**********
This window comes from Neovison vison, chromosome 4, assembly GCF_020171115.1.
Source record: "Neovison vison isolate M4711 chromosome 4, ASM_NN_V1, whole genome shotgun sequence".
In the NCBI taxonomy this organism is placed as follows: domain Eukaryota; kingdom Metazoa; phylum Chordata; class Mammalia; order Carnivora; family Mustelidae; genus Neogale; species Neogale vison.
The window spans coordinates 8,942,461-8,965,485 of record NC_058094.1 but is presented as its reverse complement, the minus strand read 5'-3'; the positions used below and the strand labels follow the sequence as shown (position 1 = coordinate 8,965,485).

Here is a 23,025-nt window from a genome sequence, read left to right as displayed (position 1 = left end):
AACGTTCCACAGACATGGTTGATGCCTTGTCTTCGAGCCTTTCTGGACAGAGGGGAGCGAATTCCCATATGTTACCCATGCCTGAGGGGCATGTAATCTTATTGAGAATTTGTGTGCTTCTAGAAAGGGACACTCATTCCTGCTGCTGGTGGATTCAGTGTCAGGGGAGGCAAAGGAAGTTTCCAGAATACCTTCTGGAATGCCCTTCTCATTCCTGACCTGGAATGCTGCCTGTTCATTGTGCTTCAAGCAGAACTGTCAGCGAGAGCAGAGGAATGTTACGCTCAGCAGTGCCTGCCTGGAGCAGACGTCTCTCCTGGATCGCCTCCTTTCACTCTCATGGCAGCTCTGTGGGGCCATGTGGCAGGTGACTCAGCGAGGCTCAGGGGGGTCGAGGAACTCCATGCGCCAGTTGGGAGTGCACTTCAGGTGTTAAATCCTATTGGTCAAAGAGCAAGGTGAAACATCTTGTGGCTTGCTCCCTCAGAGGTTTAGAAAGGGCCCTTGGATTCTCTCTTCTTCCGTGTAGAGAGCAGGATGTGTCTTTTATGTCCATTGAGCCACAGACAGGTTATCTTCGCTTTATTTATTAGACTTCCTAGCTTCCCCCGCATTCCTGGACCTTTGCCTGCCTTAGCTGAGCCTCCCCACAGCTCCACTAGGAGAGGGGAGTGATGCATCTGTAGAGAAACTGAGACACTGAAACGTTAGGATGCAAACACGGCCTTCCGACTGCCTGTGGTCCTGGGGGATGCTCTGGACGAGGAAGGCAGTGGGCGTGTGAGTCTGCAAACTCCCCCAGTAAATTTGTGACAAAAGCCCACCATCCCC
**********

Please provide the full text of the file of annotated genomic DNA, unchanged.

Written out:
This window comes from Neovison vison, chromosome 4, assembly GCF_020171115.1.
Source record: "Neovison vison isolate M4711 chromosome 4, ASM_NN_V1, whole genome shotgun sequence".
In the NCBI taxonomy this organism is placed as follows: domain Eukaryota; kingdom Metazoa; phylum Chordata; class Mammalia; order Carnivora; family Mustelidae; genus Neogale; species Neogale vison.
The window spans coordinates 8,942,461-8,965,485 of record NC_058094.1 but is presented as its reverse complement, the minus strand read 5'-3'; the positions used below and the strand labels follow the sequence as shown (position 1 = coordinate 8,965,485).

Here is a 23,025-nt window from a genome sequence, read left to right as displayed (position 1 = left end):
AACGTTCCACAGACATGGTTGATGCCTTGTCTTCGAGCCTTTCTGGACAGAGGGGAGCGAATTCCCATATGTTACCCATGCCTGAGGGGCATGTAATCTTATTGAGAATTTGTGTGCTTCTAGAAAGGGACACTCATTCCTGCTGCTGGTGGATTCAGTGTCAGGGGAGGCAAAGGAAGTTTCCAGAATACCTTCTGGAATGCCCTTCTCATTCCTGACCTGGAATGCTGCCTGTTCATTGTGCTTCAAGCAGAACTGTCAGCGAGAGCAGAGGAATGTTACGCTCAGCAGTGCCTGCCTGGAGCAGACGTCTCTCCTGGATCGCCTCCTTTCACTCTCATGGCAGCTCTGTGGGGCCATGTGGCAGGTGACTCAGCGAGGCTCAGGGGGGTCGAGGAACTCCATGCGCCAGTTGGGAGTGCACTTCAGGTGTTAAATCCTATTGGTCAAAGAGCAAGGTGAAACATCTTGTGGCTTGCTCCCTCAGAGGTTTAGAAAGGGCCCTTGGATTCTCTCTTCTTCCGTGTAGAGAGCAGGATGTGTCTTTTATGTCCATTGAGCCACAGACAGGTTATCTTCGCTTTATTTATTAGACTTCCTAGCTTCCCCCGCATTCCTGGACCTTTGCCTGCCTTAGCTGAGCCTCCCCACAGCTCCACTAGGAGAGGGGAGTGATGCATCTGTAGAGAAACTGAGACACTGAAACGTTAGGATGCAAACACGGCCTTCCGACTGCCTGTGGTCCTGGGGGATGCTCTGGACGAGGAAGGCAGTGGGCGTGTGAGTCTGCAAACTCCCCCAGTAAATTTGTGACAAAAGCCCACCATCCCC